Simplistic and patronizing (and unnecessary). ""Finding bargains in stocks, believe it or not, is akin to...



Simplistic and patronizing (and unnecessary). ""Finding bargains in stocks, believe it or not, is akin to comparison-shopping for groceries,"" Shearson/American Express VP Lee burbles at one point; at another, she advises: ""The only way to 'return' a stock is to sell it."" Judith Briles' The Woman's Guide to Financial Savvy (1981), by contrast, is tough-minded, authoritative, and inclusive. Lee begins with a conventional call for an inventory of personal resources and the establishment of financial goals; then, unorthodoxly, she puts the obligatory glossary of financial/economic terms in Chapter II, rather than in an appendix where readers expect to find it. Next comes a slapdash examination of the stock market (citing only the 30-issue Dow-Jones Industrial Average as a measure of market movement--and not such broader gauges as the Value Line Composite, S & P 500, and the NYSE's own index). Also covered, cursorily, are non-equity commitments. Along with some pieties about how clients can develop productive working relationships with their brokers, Lee predictably lauds full-service (as opposed to discount) houses and the advantages of a discretionary account for busy folk. More useful is her review of new-account applications, customer agreements, and other standard forms. In listing investment-intelligence sources, however, Lee omits two of the most useful, Barron's and Financial (while including some--The New York Times, Fortune--not specifically edited for investors). A handful of case studies apart, little in the text relates it to the real investment world; nor is note taken of the impact of economic forces. More a sales pitch than a guide--and distinctly outpointed by Briles, and others.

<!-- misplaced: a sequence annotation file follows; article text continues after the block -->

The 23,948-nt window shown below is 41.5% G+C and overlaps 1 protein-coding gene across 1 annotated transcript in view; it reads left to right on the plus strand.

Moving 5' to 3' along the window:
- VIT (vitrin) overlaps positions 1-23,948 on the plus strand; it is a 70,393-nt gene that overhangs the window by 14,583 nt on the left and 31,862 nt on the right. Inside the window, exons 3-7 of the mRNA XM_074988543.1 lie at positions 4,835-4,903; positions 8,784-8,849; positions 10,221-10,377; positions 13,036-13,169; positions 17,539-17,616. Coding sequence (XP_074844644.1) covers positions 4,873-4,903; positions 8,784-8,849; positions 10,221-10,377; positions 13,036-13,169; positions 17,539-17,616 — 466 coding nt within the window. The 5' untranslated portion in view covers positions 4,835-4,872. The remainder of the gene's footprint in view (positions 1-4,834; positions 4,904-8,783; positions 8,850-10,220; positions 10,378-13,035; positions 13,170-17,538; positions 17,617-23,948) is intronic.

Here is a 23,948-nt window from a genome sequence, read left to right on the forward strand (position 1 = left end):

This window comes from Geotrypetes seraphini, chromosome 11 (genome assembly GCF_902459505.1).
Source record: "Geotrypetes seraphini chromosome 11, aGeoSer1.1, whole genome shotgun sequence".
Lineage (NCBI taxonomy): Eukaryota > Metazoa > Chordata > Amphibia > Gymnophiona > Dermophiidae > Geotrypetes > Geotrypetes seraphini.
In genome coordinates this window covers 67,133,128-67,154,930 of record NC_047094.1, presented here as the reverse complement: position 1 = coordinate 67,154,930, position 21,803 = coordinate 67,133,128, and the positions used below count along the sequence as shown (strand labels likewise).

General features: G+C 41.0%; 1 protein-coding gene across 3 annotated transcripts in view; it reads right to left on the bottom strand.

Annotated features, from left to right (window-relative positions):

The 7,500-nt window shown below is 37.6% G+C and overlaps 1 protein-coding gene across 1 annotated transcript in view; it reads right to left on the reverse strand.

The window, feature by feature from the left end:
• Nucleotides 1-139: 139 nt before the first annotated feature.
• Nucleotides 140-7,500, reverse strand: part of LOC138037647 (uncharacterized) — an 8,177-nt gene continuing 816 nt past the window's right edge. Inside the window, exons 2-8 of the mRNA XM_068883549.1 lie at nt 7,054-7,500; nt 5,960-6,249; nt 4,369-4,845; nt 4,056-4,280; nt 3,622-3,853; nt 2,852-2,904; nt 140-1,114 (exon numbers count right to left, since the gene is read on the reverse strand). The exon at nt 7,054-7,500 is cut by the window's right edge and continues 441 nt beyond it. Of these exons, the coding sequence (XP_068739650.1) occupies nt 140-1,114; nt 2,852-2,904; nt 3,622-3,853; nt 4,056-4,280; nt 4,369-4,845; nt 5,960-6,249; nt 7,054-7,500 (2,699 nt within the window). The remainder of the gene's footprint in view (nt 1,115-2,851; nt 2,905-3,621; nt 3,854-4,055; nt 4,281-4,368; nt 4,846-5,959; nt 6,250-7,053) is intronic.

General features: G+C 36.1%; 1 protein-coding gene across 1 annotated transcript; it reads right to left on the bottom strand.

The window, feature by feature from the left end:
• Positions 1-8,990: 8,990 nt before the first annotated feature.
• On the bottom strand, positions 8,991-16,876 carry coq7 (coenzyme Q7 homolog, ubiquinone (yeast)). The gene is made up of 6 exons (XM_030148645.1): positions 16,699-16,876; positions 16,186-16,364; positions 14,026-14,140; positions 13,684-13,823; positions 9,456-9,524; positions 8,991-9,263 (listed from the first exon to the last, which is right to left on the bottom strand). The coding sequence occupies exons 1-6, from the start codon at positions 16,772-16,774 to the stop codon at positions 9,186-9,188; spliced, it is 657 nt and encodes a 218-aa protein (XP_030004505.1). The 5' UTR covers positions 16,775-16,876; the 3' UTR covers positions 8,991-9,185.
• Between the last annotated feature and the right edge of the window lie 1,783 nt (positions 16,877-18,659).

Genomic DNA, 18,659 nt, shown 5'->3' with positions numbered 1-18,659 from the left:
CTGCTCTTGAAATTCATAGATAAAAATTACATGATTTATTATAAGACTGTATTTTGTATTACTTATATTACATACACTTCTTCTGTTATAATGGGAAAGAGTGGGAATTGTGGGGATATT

Pub Date: Oct. 1, 1982


Page Count: -

Publisher: Harmony/Crown

Review Posted Online: N/A

Kirkus Reviews Issue: Oct. 1, 1982